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Drosophila melanogaster-A Model Organism

by: Maryna Gregulich

Drosophila melanogaster-A Model Organism 3251

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Maryna Gregulich


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This report demonstrates an investigation of genetic modes of inheritance in which Drosophila melanogaster is used as a model organism to identify mechanisms of genetic transmission in eukaryotic o...
Genetics lab
Kathrine Sampuda
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This 12 page Bundle was uploaded by Maryna Gregulich on Sunday February 14, 2016. The Bundle belongs to 3251 at a university taught by Kathrine Sampuda in Fall 2015. Since its upload, it has received 15 views.


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Date Created: 02/14/16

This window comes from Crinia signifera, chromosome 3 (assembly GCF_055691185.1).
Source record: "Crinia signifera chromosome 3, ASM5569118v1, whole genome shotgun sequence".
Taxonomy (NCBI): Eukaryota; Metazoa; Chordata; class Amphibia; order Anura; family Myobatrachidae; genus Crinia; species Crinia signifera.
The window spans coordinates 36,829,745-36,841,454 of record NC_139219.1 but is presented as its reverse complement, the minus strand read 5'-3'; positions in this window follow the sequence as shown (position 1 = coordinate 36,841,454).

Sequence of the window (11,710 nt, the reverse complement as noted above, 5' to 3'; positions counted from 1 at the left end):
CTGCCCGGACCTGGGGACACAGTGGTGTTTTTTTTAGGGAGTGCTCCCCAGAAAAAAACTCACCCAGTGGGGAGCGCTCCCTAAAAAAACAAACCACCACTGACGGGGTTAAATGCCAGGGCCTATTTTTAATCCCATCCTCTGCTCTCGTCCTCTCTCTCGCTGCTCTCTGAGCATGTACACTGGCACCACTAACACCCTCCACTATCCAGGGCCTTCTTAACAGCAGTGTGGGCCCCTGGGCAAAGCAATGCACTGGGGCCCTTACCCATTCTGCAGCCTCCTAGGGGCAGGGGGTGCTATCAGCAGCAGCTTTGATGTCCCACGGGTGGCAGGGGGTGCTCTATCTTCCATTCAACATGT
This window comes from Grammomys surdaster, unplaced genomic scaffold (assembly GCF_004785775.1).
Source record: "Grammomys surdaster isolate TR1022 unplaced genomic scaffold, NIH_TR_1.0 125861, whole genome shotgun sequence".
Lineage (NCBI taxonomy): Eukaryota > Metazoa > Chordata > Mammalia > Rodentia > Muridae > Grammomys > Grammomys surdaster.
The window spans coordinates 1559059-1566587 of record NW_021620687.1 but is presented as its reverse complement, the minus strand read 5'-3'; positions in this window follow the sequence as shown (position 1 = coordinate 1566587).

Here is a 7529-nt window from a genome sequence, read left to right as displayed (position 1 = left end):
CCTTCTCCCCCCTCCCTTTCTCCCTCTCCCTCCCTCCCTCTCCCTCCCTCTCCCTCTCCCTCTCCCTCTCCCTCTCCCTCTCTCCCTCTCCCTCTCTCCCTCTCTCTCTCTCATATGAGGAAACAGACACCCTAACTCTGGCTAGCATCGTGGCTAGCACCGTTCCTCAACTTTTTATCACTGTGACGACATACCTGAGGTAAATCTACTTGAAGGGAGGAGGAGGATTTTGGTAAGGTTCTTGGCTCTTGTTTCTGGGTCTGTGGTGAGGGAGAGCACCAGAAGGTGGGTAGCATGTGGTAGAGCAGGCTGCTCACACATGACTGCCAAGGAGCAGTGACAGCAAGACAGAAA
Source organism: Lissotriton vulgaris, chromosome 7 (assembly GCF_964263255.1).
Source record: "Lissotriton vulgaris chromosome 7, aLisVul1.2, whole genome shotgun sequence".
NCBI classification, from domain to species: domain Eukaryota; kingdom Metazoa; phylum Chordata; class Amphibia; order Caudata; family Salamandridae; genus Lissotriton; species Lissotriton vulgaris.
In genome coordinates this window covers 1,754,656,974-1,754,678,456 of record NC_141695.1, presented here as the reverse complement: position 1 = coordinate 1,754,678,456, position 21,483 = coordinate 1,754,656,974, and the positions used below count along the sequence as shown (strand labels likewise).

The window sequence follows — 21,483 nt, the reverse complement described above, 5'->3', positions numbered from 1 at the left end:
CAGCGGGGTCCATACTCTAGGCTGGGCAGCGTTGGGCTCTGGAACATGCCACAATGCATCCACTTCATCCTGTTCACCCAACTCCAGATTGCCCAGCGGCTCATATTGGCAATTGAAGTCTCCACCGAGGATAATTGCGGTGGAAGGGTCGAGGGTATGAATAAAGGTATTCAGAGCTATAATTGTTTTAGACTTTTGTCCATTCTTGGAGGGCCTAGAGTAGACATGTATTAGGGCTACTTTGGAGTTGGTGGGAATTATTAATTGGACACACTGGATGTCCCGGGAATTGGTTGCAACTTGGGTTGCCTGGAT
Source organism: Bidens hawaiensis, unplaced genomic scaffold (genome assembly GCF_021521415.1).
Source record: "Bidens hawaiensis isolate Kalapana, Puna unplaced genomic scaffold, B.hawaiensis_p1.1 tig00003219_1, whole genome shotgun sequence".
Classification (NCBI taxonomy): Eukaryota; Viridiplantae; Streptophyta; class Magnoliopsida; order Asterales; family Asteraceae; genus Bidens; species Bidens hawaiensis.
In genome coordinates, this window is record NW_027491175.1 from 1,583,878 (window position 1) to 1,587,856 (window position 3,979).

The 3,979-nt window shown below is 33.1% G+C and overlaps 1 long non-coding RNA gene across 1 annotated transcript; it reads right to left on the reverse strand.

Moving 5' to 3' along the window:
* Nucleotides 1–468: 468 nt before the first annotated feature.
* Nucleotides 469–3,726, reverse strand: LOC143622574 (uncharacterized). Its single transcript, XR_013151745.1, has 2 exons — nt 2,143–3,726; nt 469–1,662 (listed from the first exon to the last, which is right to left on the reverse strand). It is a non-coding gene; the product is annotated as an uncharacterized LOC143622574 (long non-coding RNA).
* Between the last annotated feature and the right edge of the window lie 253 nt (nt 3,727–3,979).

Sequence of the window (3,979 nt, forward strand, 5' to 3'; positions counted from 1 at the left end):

Drosophila melanogaster-A Model Organism Name: Maryna Yevsyukov Genetics 3251/F-13:50 Instructor: Kathrine Sampuda Date: 10/15/14 Abstract This report demonstrates an investigation of genetic modes of inheritance in which Drosophila melanogaster is used as a model organism to identify mechanisms of genetic transmission in eukaryotic organisms. In this experiment, two separate crosses were made, one by crossing a wild type female with a mutant male and the other by crossing mutant female with wild type male. The two F2 generations were obtained by performing 2 simple F1*F1 crosses. The F2 generations were the subject of genetic testing of phenotypic inheritance pattern. Hence, the main purpose of these crosses was to determine whether the wild type and mutant genetic traits are autosomal or sex-linked. Introduction In the 19 century, Gregor Mendel discovered the principles of inheritance through series of experiments with his garden peas. In his work, he determined that physical characteristics are transmitted from generation to generation according to some general patterns. Mendel supported his idea through series of genetic laws that later became known as Mendelian Genetics. Mendel’s “Law of Segregation” states that during gamete production, the two copies of each genetic factor separate so that offspring obtain one factor from each parent (W. Bateson, 1996 ) The “law of Independent Assortment”, states that the inheritance pattern of one trait will not affect the inheritance pattern of another. While Mendel's experiments with crossing one trait always resulted in a 3:1 ratio between dominant and recessive phenotypes, his experiments with mixing two traits ,a dihybrid cross, showed 9:3:3:1 ratios. He concluded from those results that each of the two traits are independently inherited with a 3:1 ratio (W. Bateson, 1996). Therefore, the main goal of this experiment would be detecting the mode of inheritance of each trait by analyzing the phenotypic ratios of the offspring generations and determine whether our data corresponds with Mendel’s theory. Henceforward, the hypothesis for this experiment is that the wing shape trait would exhibit a 3:1 ratio between autosomal /dominant and recessive traits and 1:1 for the eye color trait. I. Background Drosophila melanogaster, commonly known as fruit fly, has been used as a model organism for various research purposes for more than a century. Thomas Hunt Morgan was the first biologist studying the fruit fly in the 1900’s and the first who discovered the sex linkage and genetic recombination, putting the small fly in the front of genetic research (T. Morgan, 1915). II. Logistics -why use Drosophila melanogaster in experiments? Model organism: The fruit fly, has been a very useful organism for the study of genetics due to its correspondence to several criteria:  A relatively short generation time (approximately 10 days at 25oC)  Due to its simple food requirements and easy handling in the laboratory, large and varied cultures of Drosophila can be maintained within minimal cost and effort.  Adult flies are ready to mate within 10-12 hours after they emerge and can live under laboratory conditions for about a month.  Yield a large amount of breeding data in a short period of time.  Similar genome to humans (M. Ashburner and J.N. Thompson, 1978). III. Life cycle There are four stages in fruit fly development process, and they are: egg, larva, pupa, and adult. Stage 1: Egg – Fruit flies can lay up to 500 eggs in their lifetime of less than two weeks, and they will only lay their eggs in the surface of moist, organic material. Stage 2: Larva – approximately 24 hours after an egg is laid, the fruit fly will emerge as a larva. This is where the fruit fly starts to take its shape. Stage 3: Pupa – This final formative stage gives the fruit flies their wings and color. Stage 4: Adult – After four days the metamorphosis is complete, the fly is fully formed, it emerges as an adult and can begin reproducing after about 12 hours (M. Ashburner and J.N. Thompson, 1978) V. Possible Inheritance mode Based on the genetic research conducted by Hunt in 1910, the experiment examines the 4 possible inheritance modes in the fruit fly.  Autosomal Dominant/Recessive: males and females are affected with equal frequency as a result of a defective gene on an autosome.  Sex-linked Dominant/recessive: alleles that are located on the sex chromosomes are inherited in predictable patterns. Females could be heterozygous for a particular trait. (M.T, Hunt. 1910) Materials and methods I. In order to fully understand the concepts learned in this experiment one must be able to comprehend the distinguishing characteristic; hence, the morphology and heredity traits of Drosophila melanogaster. Males vs. Females: • Body size- female is generally larger than male. • Abdominal shape- the female abdominal curve to a point and the male abdominal much shorter is round and • Sex comb- only in males there is a fine, hair like structure located on the very tip of the front leg (M. Ashburner and J.N. Thompson, 1978) Wild type vs. Mutant: For the purpose of this experiment, each phenotype will have its specific notation, red eyes and normal wings (+/+) or white eyes and apterous wings (W/AP) • Eye color Wild type- red eyes. (The most abundant in nature) Mutant- white eyes. •Wings shape Wild type- smooth edges, uniforms venations, extends throughout the body. Mutant- Apterous wings lack of fully functional wings. Before we begin the crossing experiment: 1. Anaesthetize the flies- Rods soaked in Fly Nap are inserted past the foam stopper into a vial containing the flies. The vial is then placed on its side, wand up, until all flies are unconscious. The unconscious flies can be poured out of the vial onto a white card with the aid of a paintbrush. 2. Identify sex and the sort flies in vials -dissecting microscope can be used to identifying sex, eye color and wing shape. 3. New crosses are made by transferring a virgin female and a male to a culture vial containing fresh food. Any fly not needed for further experimentation is placed in the morgue. Set up Cross I: Parental generation: (+/+) ♀ x (w/apt) ♂ F1: ♀ ♂ F2 ♀ ♂ +/ 209 183 + +/+ 32 33 +/a 0 0 3 2 pt +/a 16 11 w/ 0 0 pt + w/+ 8 49 w/a 0 0 w/a 0 5 pt pt Results: Test hypothesis w/ X^2 analysis (eye color): 1:1 Observe expected (sum)(o- e)^2 /e d Degrees of freedom: 1 red 68 744*(2/4)= (682- 2 372 372)^2/372=2 58.3 whit 62 744*(2/4)= (62- 372)^2/186=5 e 372 16.66 X^2= 774.99 Test hypothesis w/ X^2 analysis (Winshape): 3:1 Observed expected (sum)(o-e)^2 /e Apt. 32 744*(1/4)=186 (32- 186)^2/186=127.505 Normal 712 744*(3/4)=558 (712- 558)^2/558=40.0179 +/+ 101 150 X^2= 167.529 +/apt 18 13 w/+ 66 47 Set up Cross II: Parental: (w/apt) ♀ x (+/+) ♂ w/apt 16 17 F1: ♀ ♂ F2: ♀ ♂ +/+ 65 0 +/a 0 0 pt w/+ 0 58 w/a 0 0 pt Results Test hypothesis w/ X^2 analysis (Wing shape): 3:1 ratio O e (su m) bs x (o- e) er p ^2 ve e /e d ct e d (3 (3 N /4 64 o ) - r (4 32 m 2 1) 8) ^2 = /32 3 1= 2 5.7 1 60 A (1 (6 p /4 4- t ) 10 (4 7) 2 ^2 8) /10 = 7= 1 17. 0 28 7 0 X^2=23.04 0 Test hypothesis w/ X^2 analysis (eye color): 1:1 Obsereved Expected (o-e)^2 /e red (282- 214)^2/214=21.6 282 428*(2/4)=214 0 white 146 428*(2/4)=214 (146- 214)^2/214=21.6 0 X^2=43.2 Discussion: After performing the chai square analysis, to test the mode of inheritance of each trait, I have encountered a significant problem with the data. At this point, I would have to reject the hypothesis due to the very big chi-square values that significantly exceed the critical value of 3.841 for 1 degrees of freedom. So what went wrong? One source of error could be the lack of gentility towards the fruit flies which may have unintentionally killed some of them. Another error that could have developed, is improperly distinguishing between the genders of the flies or characteristics such as their eye color and wing shape, and the experimenter can easily make a mistake when manually counting the flies. The limit of the chi- square test analysis states that all values of 5 and under are often rendered not valid in the overall results, so that could be another reason for the high chi-square values. The experiment could have been improved is if larger sample of the model organism was available for experimentation. Also, more involvement of teaching assistant in certain parts of the lab, dealing with counting and distinguishing flies, could lead to more precise results, and avoid student error. Conclusion The purpose of this lab was to learn about the inheritance patterns when performing a dihybrid cross, and be able to predict whether the inheritance mode is autosomal or sex-linked. In my opinion, even though the class data did not worked to be any know and acceptable ratio, during this extensive course period we were able to grasp the idea of genetic inheritance. Therefore, I feel the goal of this experiment was achieved. Work cited 1). Ashburner M, Thompson JN (1978). "The laboratory culture of Drosophila". In Ashburner M, Wright TRF. The genetics and biology of Drosophila 2A. Academic Press. P.1– 81.Print. 2). Morgan, Thomas Hunt. The mechanism of Mendelian heredity. New York: Holt, 1915.p.164-166 Print. 3). Morgan T.Hunt. 1910. Sex-limited inheritance in drosophila. Science 32: p.120- 122.print